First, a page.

Zimbabwean officials made a plea to Western governments and international organizations on Wednesday to resume direct aid to the southern African country. But, the United Nations and the United States seem to be happy with the current arrangements.
At a meeting, Zimbabwean Finance Minister Patrick Chinamasa said that aid to Zimbabwe is currently “fragmented,” as not all of it is being channeled to prop up the country’s ailing economy.
"When development assistance is received by us, we have an obligation to say thank you, because it is filling a financial gap. I can’t say thank you when I do not know where the finances have gone and whether we need it. And whether it is playing a transformative role in our economy," said Chinamasa.
Western countries stopped direct funding to Zimbabwe's government in 2002 when they slapped its leadership with targeted sanctions for alleged election-rigging. Since then, foreign aid to Zimbabwe has gone through United Nations agencies and other aid organizations.
At the meeting Wednesday, U.N. resident coordinator in Zimbabwe Bishow Parajuli said a lot has been achieved using this system, including a 33 percent drop in maternal mortality, an increase in the immunization rate, and reducing mother-to-child transmission of HIV by more than half.
"Within these continued efforts, we are aiming to support and address some major and persistent challenges remaining with a stubbornly high rate of poverty at 63 percent and 76 percent in rural areas and help build resilience to more firmly address the root causes of poverty and inequality, other challenges," said Parajuli.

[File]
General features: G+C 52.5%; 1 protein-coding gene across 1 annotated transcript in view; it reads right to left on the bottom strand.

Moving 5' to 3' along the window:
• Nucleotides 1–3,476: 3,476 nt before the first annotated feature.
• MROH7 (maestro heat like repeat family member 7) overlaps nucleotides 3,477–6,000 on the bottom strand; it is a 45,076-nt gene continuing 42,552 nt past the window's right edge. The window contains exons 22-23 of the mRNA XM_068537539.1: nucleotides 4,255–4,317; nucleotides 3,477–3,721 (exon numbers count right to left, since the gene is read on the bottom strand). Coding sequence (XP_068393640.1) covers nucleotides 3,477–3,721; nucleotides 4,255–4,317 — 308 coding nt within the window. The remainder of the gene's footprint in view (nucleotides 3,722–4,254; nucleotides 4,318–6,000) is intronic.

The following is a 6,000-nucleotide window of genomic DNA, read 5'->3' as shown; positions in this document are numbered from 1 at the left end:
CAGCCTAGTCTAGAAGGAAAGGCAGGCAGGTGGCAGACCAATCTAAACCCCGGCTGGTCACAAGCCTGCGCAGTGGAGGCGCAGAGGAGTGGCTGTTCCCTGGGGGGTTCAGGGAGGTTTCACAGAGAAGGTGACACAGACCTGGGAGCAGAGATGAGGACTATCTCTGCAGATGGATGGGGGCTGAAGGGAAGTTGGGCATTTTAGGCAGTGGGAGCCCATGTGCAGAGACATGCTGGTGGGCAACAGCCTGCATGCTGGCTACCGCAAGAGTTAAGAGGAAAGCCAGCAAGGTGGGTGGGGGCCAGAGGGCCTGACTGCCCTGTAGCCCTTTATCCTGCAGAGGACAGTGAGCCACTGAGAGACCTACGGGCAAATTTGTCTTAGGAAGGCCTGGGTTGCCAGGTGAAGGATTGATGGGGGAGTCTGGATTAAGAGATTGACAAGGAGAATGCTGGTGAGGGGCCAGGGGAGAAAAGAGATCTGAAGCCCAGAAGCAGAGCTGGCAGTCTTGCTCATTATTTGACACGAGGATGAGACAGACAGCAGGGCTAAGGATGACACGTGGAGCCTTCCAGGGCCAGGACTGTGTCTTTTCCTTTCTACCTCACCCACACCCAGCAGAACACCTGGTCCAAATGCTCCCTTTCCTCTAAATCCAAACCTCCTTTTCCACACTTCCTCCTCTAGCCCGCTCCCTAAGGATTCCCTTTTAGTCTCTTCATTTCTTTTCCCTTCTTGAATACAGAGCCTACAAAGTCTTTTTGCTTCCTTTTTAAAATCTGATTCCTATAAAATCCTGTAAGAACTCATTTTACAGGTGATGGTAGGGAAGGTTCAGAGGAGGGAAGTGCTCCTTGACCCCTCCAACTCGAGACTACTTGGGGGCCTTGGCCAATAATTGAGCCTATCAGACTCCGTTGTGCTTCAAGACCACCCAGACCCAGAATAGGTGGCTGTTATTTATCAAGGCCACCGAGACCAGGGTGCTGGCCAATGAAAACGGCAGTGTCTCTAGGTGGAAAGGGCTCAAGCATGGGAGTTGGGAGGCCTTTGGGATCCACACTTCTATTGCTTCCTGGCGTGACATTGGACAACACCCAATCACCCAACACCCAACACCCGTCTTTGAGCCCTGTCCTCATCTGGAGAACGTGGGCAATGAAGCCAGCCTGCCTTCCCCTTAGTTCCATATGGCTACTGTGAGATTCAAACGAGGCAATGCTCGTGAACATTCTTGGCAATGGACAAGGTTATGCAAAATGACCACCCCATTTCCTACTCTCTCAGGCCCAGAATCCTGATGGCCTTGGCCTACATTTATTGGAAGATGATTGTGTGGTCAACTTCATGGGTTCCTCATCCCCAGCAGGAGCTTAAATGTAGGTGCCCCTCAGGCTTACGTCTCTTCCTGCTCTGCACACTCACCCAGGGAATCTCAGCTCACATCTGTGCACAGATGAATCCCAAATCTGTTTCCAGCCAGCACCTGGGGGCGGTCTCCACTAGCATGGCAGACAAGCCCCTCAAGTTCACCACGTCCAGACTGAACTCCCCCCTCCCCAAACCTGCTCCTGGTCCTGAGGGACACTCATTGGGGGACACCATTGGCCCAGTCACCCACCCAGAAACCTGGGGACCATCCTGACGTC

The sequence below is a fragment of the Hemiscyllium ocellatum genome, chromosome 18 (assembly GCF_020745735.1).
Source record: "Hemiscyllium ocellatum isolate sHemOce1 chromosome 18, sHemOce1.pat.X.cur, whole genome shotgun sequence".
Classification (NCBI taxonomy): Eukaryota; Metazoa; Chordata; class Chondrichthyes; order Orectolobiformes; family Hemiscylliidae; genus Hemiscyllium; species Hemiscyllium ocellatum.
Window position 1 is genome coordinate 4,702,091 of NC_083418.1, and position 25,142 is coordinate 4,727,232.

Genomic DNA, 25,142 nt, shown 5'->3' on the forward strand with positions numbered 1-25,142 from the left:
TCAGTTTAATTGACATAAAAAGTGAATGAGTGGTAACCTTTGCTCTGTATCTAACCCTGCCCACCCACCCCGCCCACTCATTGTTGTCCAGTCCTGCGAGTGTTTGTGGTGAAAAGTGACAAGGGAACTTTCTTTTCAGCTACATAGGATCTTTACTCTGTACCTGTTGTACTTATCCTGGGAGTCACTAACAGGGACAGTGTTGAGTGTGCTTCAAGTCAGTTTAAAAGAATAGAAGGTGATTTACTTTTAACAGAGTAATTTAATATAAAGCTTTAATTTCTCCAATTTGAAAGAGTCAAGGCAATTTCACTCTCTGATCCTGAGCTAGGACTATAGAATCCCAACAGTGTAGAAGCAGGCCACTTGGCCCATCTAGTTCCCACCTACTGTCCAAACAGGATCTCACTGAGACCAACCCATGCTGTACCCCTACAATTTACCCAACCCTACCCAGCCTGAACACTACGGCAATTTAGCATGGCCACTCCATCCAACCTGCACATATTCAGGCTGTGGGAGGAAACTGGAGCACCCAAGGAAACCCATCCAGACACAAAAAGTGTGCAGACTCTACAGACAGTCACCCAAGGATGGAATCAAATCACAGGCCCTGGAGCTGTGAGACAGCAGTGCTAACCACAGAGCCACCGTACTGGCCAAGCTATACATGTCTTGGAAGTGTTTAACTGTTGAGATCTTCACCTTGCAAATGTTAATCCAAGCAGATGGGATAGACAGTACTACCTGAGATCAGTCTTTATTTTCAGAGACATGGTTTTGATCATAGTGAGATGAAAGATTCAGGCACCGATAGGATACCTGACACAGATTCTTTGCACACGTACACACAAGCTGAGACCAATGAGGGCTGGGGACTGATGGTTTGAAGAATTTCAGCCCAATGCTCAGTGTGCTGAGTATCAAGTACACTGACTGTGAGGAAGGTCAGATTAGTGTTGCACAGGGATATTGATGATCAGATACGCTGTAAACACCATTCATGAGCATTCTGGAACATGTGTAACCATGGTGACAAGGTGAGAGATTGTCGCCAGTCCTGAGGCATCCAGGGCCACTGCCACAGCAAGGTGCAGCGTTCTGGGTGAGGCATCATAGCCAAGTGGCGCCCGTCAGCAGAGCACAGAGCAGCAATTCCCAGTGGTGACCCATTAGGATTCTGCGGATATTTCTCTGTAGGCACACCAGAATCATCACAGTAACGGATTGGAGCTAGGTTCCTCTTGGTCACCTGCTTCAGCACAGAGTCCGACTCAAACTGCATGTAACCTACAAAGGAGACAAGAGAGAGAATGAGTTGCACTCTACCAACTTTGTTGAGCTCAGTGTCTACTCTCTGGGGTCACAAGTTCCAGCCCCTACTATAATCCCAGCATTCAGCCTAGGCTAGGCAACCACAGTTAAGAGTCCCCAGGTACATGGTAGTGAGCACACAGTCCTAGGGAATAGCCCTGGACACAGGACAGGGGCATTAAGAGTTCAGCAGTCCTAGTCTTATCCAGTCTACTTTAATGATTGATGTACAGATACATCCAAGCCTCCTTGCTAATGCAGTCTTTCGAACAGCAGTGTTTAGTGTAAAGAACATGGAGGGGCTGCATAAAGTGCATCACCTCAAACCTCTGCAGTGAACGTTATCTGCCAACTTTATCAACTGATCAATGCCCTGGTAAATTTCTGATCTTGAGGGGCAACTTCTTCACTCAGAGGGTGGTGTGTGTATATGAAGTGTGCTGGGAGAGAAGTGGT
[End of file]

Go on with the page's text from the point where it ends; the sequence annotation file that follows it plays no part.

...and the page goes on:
The U.S. government and other Western countries have cited several factors for their refusal to give aid through the government. These include controversial economic policies, fears of corruption, and widely documented human rights violations by President Robert Mugabe's government.
U.S. Ambassador to Zimbabwe Bruce Wharton was among many Western dignitaries that attended the meeting with Chinamasa. Afterward, he explained what the U.S. would like to see before resuming direct aid.
"We think that the foundation for everything is the rule of law. Secondly, I think the implementation of the new constitution. Third, we think that clear respect for private property is absolutely crucial to make the economy going again. Fourth and finally, a very clear and transparent investment framework so that someone who is thinking of investing in Zimbabwe knows what the rules are with great clarity and can count on those rules being the same next week or next year," said Wharton.
The U.S. is the leading provider of humanitarian assistance to Zimbabwe. Through the U.S. Agency for International Development (USAID), President's Emergency Plan for AIDS Relief (PEPFAR) and the Centers for Disease Control and Prevention (CDC), In Zimbabwe, the U.S. funds food aid, HIV/AIDS prevention programs, and programs to promote democracy, good governance and economic growth.
Last year alone, USAID provided nearly $25 million in emergency food aid.